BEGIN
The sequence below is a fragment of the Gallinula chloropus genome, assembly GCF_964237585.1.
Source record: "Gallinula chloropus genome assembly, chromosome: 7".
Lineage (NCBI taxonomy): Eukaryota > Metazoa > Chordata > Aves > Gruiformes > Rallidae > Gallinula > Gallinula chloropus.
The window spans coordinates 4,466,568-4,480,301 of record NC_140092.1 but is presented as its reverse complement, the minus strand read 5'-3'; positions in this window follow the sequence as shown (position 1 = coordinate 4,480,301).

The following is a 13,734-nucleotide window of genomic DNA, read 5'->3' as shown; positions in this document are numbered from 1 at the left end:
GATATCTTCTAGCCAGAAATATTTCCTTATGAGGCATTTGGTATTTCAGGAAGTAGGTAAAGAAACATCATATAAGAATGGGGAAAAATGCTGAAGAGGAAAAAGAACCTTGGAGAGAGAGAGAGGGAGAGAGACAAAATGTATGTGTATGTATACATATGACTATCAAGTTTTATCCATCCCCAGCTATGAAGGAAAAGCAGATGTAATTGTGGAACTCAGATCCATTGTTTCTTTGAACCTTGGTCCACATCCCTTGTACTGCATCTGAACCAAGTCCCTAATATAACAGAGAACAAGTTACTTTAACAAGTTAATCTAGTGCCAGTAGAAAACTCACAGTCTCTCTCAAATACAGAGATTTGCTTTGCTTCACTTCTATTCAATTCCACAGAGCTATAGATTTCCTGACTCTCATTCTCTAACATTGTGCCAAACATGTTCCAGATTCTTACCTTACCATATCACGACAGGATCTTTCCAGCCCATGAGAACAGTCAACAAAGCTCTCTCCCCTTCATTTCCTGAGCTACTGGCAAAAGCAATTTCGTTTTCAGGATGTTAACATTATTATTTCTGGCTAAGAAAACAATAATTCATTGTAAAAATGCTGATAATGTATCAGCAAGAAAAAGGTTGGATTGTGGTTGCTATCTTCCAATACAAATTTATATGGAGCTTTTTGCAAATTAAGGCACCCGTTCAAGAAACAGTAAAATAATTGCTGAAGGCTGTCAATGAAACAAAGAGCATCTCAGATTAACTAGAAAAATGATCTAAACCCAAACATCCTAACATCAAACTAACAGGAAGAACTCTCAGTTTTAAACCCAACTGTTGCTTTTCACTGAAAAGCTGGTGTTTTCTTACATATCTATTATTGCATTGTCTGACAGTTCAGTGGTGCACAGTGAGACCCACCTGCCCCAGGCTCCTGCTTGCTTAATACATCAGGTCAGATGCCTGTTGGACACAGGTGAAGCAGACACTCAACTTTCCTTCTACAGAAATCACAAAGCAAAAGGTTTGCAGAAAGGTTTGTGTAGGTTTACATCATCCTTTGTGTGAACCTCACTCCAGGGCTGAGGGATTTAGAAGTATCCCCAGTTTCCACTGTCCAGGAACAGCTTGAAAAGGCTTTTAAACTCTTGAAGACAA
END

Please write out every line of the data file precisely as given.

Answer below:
The sequence below is a fragment of the Gallinula chloropus genome, assembly GCF_964237585.1.
Source record: "Gallinula chloropus genome assembly, chromosome: 7".
Lineage (NCBI taxonomy): Eukaryota > Metazoa > Chordata > Aves > Gruiformes > Rallidae > Gallinula > Gallinula chloropus.
The window spans coordinates 4,466,568-4,480,301 of record NC_140092.1 but is presented as its reverse complement, the minus strand read 5'-3'; positions in this window follow the sequence as shown (position 1 = coordinate 4,480,301).

The following is a 13,734-nucleotide window of genomic DNA, read 5'->3' as shown; positions in this document are numbered from 1 at the left end:
GATATCTTCTAGCCAGAAATATTTCCTTATGAGGCATTTGGTATTTCAGGAAGTAGGTAAAGAAACATCATATAAGAATGGGGAAAAATGCTGAAGAGGAAAAAGAACCTTGGAGAGAGAGAGAGGGAGAGAGACAAAATGTATGTGTATGTATACATATGACTATCAAGTTTTATCCATCCCCAGCTATGAAGGAAAAGCAGATGTAATTGTGGAACTCAGATCCATTGTTTCTTTGAACCTTGGTCCACATCCCTTGTACTGCATCTGAACCAAGTCCCTAATATAACAGAGAACAAGTTACTTTAACAAGTTAATCTAGTGCCAGTAGAAAACTCACAGTCTCTCTCAAATACAGAGATTTGCTTTGCTTCACTTCTATTCAATTCCACAGAGCTATAGATTTCCTGACTCTCATTCTCTAACATTGTGCCAAACATGTTCCAGATTCTTACCTTACCATATCACGACAGGATCTTTCCAGCCCATGAGAACAGTCAACAAAGCTCTCTCCCCTTCATTTCCTGAGCTACTGGCAAAAGCAATTTCGTTTTCAGGATGTTAACATTATTATTTCTGGCTAAGAAAACAATAATTCATTGTAAAAATGCTGATAATGTATCAGCAAGAAAAAGGTTGGATTGTGGTTGCTATCTTCCAATACAAATTTATATGGAGCTTTTTGCAAATTAAGGCACCCGTTCAAGAAACAGTAAAATAATTGCTGAAGGCTGTCAATGAAACAAAGAGCATCTCAGATTAACTAGAAAAATGATCTAAACCCAAACATCCTAACATCAAACTAACAGGAAGAACTCTCAGTTTTAAACCCAACTGTTGCTTTTCACTGAAAAGCTGGTGTTTTCTTACATATCTATTATTGCATTGTCTGACAGTTCAGTGGTGCACAGTGAGACCCACCTGCCCCAGGCTCCTGCTTGCTTAATACATCAGGTCAGATGCCTGTTGGACACAGGTGAAGCAGACACTCAACTTTCCTTCTACAGAAATCACAAAGCAAAAGGTTTGCAGAAAGGTTTGTGTAGGTTTACATCATCCTTTGTGTGAACCTCACTCCAGGGCTGAGGGATTTAGAAGTATCCCCAGTTTCCACTGTCCAGGAACAGCTTGAAAAGGCTTTTAAACTCTTGAAGACAA